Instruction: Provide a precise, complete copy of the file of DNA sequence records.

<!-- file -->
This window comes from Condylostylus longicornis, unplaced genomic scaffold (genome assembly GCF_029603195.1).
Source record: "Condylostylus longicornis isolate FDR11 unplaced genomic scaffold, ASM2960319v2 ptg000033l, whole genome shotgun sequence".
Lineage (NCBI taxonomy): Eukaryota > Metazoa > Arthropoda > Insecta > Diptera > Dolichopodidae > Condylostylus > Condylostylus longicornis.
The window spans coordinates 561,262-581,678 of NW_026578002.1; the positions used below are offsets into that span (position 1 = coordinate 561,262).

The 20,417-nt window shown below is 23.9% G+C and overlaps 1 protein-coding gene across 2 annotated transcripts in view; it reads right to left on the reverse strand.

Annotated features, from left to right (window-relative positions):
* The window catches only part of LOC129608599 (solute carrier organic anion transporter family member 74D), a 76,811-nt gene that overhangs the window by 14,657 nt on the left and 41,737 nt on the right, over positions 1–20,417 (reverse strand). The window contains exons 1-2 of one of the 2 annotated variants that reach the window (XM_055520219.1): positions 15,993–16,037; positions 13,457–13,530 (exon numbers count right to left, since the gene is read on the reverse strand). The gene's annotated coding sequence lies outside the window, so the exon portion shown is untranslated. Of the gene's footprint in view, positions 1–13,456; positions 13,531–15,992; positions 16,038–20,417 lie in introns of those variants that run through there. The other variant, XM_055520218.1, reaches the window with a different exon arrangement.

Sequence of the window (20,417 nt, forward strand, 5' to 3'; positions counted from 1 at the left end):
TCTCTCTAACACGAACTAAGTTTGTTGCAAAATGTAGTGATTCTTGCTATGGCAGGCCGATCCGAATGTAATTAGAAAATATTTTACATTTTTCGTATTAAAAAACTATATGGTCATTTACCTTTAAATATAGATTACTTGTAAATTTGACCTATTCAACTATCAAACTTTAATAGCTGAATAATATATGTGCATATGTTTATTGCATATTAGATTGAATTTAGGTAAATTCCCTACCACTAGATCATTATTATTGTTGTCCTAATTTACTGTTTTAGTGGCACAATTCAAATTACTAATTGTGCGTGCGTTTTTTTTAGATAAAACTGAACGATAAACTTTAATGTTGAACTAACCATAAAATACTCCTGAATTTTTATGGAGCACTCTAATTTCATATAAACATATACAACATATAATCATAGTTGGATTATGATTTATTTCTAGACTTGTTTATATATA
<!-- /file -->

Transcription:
This window comes from Condylostylus longicornis, unplaced genomic scaffold (genome assembly GCF_029603195.1).
Source record: "Condylostylus longicornis isolate FDR11 unplaced genomic scaffold, ASM2960319v2 ptg000033l, whole genome shotgun sequence".
Lineage (NCBI taxonomy): Eukaryota > Metazoa > Arthropoda > Insecta > Diptera > Dolichopodidae > Condylostylus > Condylostylus longicornis.
The window spans coordinates 561,262-581,678 of NW_026578002.1; the positions used below are offsets into that span (position 1 = coordinate 561,262).

The 20,417-nt window shown below is 23.9% G+C and overlaps 1 protein-coding gene across 2 annotated transcripts in view; it reads right to left on the reverse strand.

Annotated features, from left to right (window-relative positions):
* The window catches only part of LOC129608599 (solute carrier organic anion transporter family member 74D), a 76,811-nt gene that overhangs the window by 14,657 nt on the left and 41,737 nt on the right, over positions 1–20,417 (reverse strand). The window contains exons 1-2 of one of the 2 annotated variants that reach the window (XM_055520219.1): positions 15,993–16,037; positions 13,457–13,530 (exon numbers count right to left, since the gene is read on the reverse strand). The gene's annotated coding sequence lies outside the window, so the exon portion shown is untranslated. Of the gene's footprint in view, positions 1–13,456; positions 13,531–15,992; positions 16,038–20,417 lie in introns of those variants that run through there. The other variant, XM_055520218.1, reaches the window with a different exon arrangement.

Sequence of the window (20,417 nt, forward strand, 5' to 3'; positions counted from 1 at the left end):
TCTCTCTAACACGAACTAAGTTTGTTGCAAAATGTAGTGATTCTTGCTATGGCAGGCCGATCCGAATGTAATTAGAAAATATTTTACATTTTTCGTATTAAAAAACTATATGGTCATTTACCTTTAAATATAGATTACTTGTAAATTTGACCTATTCAACTATCAAACTTTAATAGCTGAATAATATATGTGCATATGTTTATTGCATATTAGATTGAATTTAGGTAAATTCCCTACCACTAGATCATTATTATTGTTGTCCTAATTTACTGTTTTAGTGGCACAATTCAAATTACTAATTGTGCGTGCGTTTTTTTTAGATAAAACTGAACGATAAACTTTAATGTTGAACTAACCATAAAATACTCCTGAATTTTTATGGAGCACTCTAATTTCATATAAACATATACAACATATAATCATAGTTGGATTATGATTTATTTCTAGACTTGTTTATATATA